Kim Il-sung (1912-1994) was a communist soldier, revolutionary and the self styled ‘Great Leader’ of North Korea. He governed as North Korea’s founding ruler and Stalinist leader for almost five decades. Our knowledge of Kim Il-sung’s early life is confused by conflicting accounts and layers of communist propaganda. He was born Kim Song Ju near the city of Pyongyang, the son of Christian parents (some reports describe his father as a liberal-minded teacher, others as a religious herbalist). When Kim was an infant his family fled the Japanese occupation and moved to Manchuria in northern China. Kim attended school and received a typical Chinese education, however by his mid-teens he was already interested in radical politics. Kim reportedly joined the Communist Youth League in 1926. The following year he was imprisoned for his political views by the anti-communist Guomindang government.
Kim was released around 1930. According to official histories he received military training at the Huangpu Military Academy in southern China, before returning to Manchuria to lead the anti-Japanese resistance. During the 1930s Kim allegedly commanded a regiment of several hundred men, earning a place on a Japanese ‘hit list’ of guerrilla leaders. In 1940 Kim crossed the border into the Soviet Union and volunteered for service there. He received training in Moscow and was given a captain’s commission in the Soviet Red Army. He served for the duration of World War II, though there is little concrete information about where he served or what he did. Following the Japanese surrender, Kim was suggested to Joseph Stalin as a potential communist leader on the Korean peninsula. Stalin agreed and Kim was sent to northern Korea to prepare for leadership. This included a crash course in Korean, which Kim could only speak at a basic level.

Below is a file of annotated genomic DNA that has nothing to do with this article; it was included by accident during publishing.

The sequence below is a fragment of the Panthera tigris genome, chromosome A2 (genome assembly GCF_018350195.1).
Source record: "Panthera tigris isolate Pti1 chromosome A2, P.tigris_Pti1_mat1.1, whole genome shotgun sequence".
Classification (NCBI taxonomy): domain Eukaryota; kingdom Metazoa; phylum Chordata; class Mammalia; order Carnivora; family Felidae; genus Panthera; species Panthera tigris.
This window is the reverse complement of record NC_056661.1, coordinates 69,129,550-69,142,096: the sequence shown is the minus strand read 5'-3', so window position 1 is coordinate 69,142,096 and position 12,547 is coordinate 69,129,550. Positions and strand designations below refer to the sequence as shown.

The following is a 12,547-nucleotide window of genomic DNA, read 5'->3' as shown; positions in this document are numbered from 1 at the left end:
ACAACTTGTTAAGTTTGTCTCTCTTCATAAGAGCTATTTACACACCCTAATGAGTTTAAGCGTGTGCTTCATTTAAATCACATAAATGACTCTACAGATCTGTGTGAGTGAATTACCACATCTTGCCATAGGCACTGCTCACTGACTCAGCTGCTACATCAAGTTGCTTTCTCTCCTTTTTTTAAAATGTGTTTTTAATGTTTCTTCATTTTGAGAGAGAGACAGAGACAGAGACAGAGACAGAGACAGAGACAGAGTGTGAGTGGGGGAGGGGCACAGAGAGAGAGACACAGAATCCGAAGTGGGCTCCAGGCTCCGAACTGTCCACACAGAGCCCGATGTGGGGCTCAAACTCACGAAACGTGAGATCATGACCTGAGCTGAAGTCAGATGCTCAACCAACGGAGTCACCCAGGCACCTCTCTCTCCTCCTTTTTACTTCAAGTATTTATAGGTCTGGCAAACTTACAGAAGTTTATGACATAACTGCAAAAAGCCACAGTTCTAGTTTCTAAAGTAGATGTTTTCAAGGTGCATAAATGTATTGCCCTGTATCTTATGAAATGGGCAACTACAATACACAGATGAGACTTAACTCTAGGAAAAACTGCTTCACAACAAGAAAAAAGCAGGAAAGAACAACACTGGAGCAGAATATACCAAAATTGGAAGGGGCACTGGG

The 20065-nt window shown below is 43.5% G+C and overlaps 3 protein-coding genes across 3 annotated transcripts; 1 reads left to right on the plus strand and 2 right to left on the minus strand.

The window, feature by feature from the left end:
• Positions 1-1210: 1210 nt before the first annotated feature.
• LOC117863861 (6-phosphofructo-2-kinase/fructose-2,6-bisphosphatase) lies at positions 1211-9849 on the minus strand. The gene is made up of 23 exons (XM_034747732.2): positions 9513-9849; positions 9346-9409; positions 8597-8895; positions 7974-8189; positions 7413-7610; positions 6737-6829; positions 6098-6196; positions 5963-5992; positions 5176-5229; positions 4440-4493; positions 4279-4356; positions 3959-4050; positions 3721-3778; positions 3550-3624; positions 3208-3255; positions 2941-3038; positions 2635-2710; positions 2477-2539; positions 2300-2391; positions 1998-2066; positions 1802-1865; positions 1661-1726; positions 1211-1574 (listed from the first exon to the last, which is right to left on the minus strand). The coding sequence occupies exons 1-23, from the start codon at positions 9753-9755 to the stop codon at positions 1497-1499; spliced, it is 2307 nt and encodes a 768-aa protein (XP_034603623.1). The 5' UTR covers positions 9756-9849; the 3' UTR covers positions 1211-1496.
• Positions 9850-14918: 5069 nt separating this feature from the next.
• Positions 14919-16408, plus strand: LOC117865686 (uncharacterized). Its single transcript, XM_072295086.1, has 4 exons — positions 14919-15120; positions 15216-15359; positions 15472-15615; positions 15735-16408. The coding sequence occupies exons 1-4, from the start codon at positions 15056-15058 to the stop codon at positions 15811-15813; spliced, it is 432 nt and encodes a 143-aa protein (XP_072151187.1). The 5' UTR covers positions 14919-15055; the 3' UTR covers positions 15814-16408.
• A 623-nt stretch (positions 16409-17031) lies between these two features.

In December 1945 Kim Il-sung was named chairman of the Workers’ Party of Korea (WPK). He became premier of North Korea on its formation in September 1948. Kim despised Western interference in Korea, particularly by the United States, and sought to reunite the Korean peninsula under his rule. With Stalin’s backing Kim ordered North Korean troops to invade South Korea in June 1950. When a United Nations coalition intervened, Kim’s forces were pushed back over the border; only the involvement of the Chinese military saved his regime from being toppled. After the 1953 armistice, Kim moved to strengthen his hold over North Korea. He centralised government power, purged the WPK of his opponents and positioned himself at the centre of an intense personality cult. Known simply as “Great Leader”, Kim’s countrymen came to revere him as an almost godlike figure. Kim’s regime closed North Korea off from the rest of the world: foreign trade, travel and culture were outlawed, while diplomatic relations were confined to China, the Soviet Union and other communist countries.
Kim Il-Sung died from heart failure in July 1994. He was succeeded by son, Kim Jong Il, who ruled North Korea until his own death in 2011. The nation is now ruled by Kim Il-Sung’s grandson, Kim Jong-un, who maintains North Korea’s isolation and Stalinist authoritarianism.
This page was written by Jennifer Llewellyn and Steve Thompson. To reference this page, use the following citation:
J. Llewellyn & S. Thompson, “Kim Il-sung”, Alpha History, accessed [today’s date], http://alphahistory.com/coldwar/kim-il-sung/.